Elly Strik

Gorillas, Girls and Brides

14 Jan - 12 March 2006

Elly Strik (The Hague 1961) has been living and working in Brussels for some time now. In this home of Belgian surrealism, she produces her life-size drawings of peculiar personalities. Years ago these were occasionally animal figures as well, but then they became primarily portraits. Strik draws and paints on paper. The paint is thin and transparent, the colors subdued. Though her own facial features can be recognized in many drawings, they are by no means traditional portraits. These could best be described as psychological portraits – expressions of awareness and role patterns. A recent series of drawings stands out in this respect. For this Strik took inspiration from the celebrated Guerrilla Girls, a feminist pressure group from New York which has been pointing out the inequality of men and women in the art world since 1985. The group remains anonymous by way of fierce gorilla masks. For Elly Strik, these masks prompted a series of drawings of savage faces. She places the head of a gorilla on a female body and thus creates a strange new figure. Such figures are clothed in a girl’s dress, for instance, or a stylish skirt, a nightgown or an elegant bridal gown. The drawing Fay Wray shows the bizarre combination of gorilla, woman and bride. Strik’s title happens to be the name of actress who played in the legendary film King Kong. The strange combinations of ‘beauty and beast’ follow a surrealist tradition of masquerades and disguises that goes back to the work of René Magritte and James Ensor. At the same time, the elegant execution of line and the use of soft pastel colors bring to mind the work of Belgian symbolists such as Ferdinand Khnopff and Leon Spilliaert. There is also an affinity in terms of the theme, because the symbolists were fascinated with androgynous figures and femmes fatales such as Judith and Salomé, whose beauty led to the beheadings of Holofernes and John the Baptist. Woman as a temptress headhunter: the series of drawings showing peacock feathers seems to be a symbolic portrayal of the this theme. The feathers are meticulously rendered, elegant and soft, but the jewel-like eye is missing. The title  Castration may appear to leave little to the imagination, yet this is no heavy-handed variety of feminism. To Strik it represents a metamorphosis – a transition from gorilla to bride and from vain ostentation to genuine beauty.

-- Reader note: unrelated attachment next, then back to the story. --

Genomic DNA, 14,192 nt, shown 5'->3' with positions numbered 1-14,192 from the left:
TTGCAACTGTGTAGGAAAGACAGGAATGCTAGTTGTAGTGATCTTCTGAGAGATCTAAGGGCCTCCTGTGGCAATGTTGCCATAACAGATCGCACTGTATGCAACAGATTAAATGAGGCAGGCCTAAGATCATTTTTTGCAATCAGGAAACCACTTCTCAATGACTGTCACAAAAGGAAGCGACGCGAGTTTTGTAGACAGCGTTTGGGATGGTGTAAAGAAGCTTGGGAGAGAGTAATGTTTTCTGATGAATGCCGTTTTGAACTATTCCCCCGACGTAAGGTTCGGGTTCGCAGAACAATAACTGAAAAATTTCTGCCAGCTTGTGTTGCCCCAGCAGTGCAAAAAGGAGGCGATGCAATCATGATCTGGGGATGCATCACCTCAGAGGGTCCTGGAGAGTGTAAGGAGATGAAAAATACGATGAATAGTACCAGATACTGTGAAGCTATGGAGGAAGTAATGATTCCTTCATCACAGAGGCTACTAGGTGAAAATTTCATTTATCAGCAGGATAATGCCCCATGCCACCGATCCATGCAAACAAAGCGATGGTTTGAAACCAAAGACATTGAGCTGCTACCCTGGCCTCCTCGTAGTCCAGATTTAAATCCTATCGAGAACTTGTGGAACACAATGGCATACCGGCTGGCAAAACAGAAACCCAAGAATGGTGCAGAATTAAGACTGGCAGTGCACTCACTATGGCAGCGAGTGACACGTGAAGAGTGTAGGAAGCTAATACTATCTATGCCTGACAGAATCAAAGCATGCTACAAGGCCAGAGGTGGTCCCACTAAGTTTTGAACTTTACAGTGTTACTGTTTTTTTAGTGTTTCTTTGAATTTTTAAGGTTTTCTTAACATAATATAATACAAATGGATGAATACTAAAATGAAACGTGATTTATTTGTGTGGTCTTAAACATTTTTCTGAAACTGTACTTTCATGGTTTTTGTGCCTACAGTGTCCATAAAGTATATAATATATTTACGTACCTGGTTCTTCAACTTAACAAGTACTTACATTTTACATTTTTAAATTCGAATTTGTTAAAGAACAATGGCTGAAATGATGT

The exhibition will be accompanied by a publication containing an essay by Jean-Christophe Ammann.